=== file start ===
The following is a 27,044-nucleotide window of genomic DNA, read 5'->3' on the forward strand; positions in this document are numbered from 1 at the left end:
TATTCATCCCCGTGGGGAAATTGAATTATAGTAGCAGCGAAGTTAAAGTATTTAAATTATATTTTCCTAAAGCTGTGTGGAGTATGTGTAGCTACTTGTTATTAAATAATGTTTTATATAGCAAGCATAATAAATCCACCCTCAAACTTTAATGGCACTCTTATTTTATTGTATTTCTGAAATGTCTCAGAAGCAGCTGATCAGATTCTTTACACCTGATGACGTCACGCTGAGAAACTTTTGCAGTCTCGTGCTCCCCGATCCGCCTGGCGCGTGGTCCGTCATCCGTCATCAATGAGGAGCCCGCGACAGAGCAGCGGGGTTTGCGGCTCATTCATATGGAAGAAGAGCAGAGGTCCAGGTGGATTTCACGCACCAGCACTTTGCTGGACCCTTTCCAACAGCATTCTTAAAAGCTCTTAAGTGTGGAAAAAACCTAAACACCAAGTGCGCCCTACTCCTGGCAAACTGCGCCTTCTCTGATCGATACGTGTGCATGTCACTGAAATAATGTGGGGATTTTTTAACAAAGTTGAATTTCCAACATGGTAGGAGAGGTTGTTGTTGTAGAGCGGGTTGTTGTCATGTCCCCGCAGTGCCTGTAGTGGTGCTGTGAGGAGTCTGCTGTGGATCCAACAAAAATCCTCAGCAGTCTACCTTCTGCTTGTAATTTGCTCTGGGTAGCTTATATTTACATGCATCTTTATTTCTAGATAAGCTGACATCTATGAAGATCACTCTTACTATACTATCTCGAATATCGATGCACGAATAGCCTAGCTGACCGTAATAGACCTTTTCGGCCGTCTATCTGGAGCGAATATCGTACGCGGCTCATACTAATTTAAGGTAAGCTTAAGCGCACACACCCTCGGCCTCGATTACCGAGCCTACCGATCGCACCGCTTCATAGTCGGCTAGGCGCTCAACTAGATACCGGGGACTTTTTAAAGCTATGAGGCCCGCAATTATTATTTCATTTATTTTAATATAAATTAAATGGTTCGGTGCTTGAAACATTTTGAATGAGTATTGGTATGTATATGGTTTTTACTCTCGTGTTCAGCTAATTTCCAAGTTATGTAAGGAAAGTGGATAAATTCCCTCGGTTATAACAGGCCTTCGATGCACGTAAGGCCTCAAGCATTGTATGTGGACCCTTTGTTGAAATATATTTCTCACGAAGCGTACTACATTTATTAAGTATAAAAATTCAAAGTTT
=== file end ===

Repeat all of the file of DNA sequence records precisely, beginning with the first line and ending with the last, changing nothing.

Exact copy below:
The following is a 27,044-nucleotide window of genomic DNA, read 5'->3' on the forward strand; positions in this document are numbered from 1 at the left end:
TATTCATCCCCGTGGGGAAATTGAATTATAGTAGCAGCGAAGTTAAAGTATTTAAATTATATTTTCCTAAAGCTGTGTGGAGTATGTGTAGCTACTTGTTATTAAATAATGTTTTATATAGCAAGCATAATAAATCCACCCTCAAACTTTAATGGCACTCTTATTTTATTGTATTTCTGAAATGTCTCAGAAGCAGCTGATCAGATTCTTTACACCTGATGACGTCACGCTGAGAAACTTTTGCAGTCTCGTGCTCCCCGATCCGCCTGGCGCGTGGTCCGTCATCCGTCATCAATGAGGAGCCCGCGACAGAGCAGCGGGGTTTGCGGCTCATTCATATGGAAGAAGAGCAGAGGTCCAGGTGGATTTCACGCACCAGCACTTTGCTGGACCCTTTCCAACAGCATTCTTAAAAGCTCTTAAGTGTGGAAAAAACCTAAACACCAAGTGCGCCCTACTCCTGGCAAACTGCGCCTTCTCTGATCGATACGTGTGCATGTCACTGAAATAATGTGGGGATTTTTTAACAAAGTTGAATTTCCAACATGGTAGGAGAGGTTGTTGTTGTAGAGCGGGTTGTTGTCATGTCCCCGCAGTGCCTGTAGTGGTGCTGTGAGGAGTCTGCTGTGGATCCAACAAAAATCCTCAGCAGTCTACCTTCTGCTTGTAATTTGCTCTGGGTAGCTTATATTTACATGCATCTTTATTTCTAGATAAGCTGACATCTATGAAGATCACTCTTACTATACTATCTCGAATATCGATGCACGAATAGCCTAGCTGACCGTAATAGACCTTTTCGGCCGTCTATCTGGAGCGAATATCGTACGCGGCTCATACTAATTTAAGGTAAGCTTAAGCGCACACACCCTCGGCCTCGATTACCGAGCCTACCGATCGCACCGCTTCATAGTCGGCTAGGCGCTCAACTAGATACCGGGGACTTTTTAAAGCTATGAGGCCCGCAATTATTATTTCATTTATTTTAATATAAATTAAATGGTTCGGTGCTTGAAACATTTTGAATGAGTATTGGTATGTATATGGTTTTTACTCTCGTGTTCAGCTAATTTCCAAGTTATGTAAGGAAAGTGGATAAATTCCCTCGGTTATAACAGGCCTTCGATGCACGTAAGGCCTCAAGCATTGTATGTGGACCCTTTGTTGAAATATATTTCTCACGAAGCGTACTACATTTATTAAGTATAAAAATTCAAAGTTT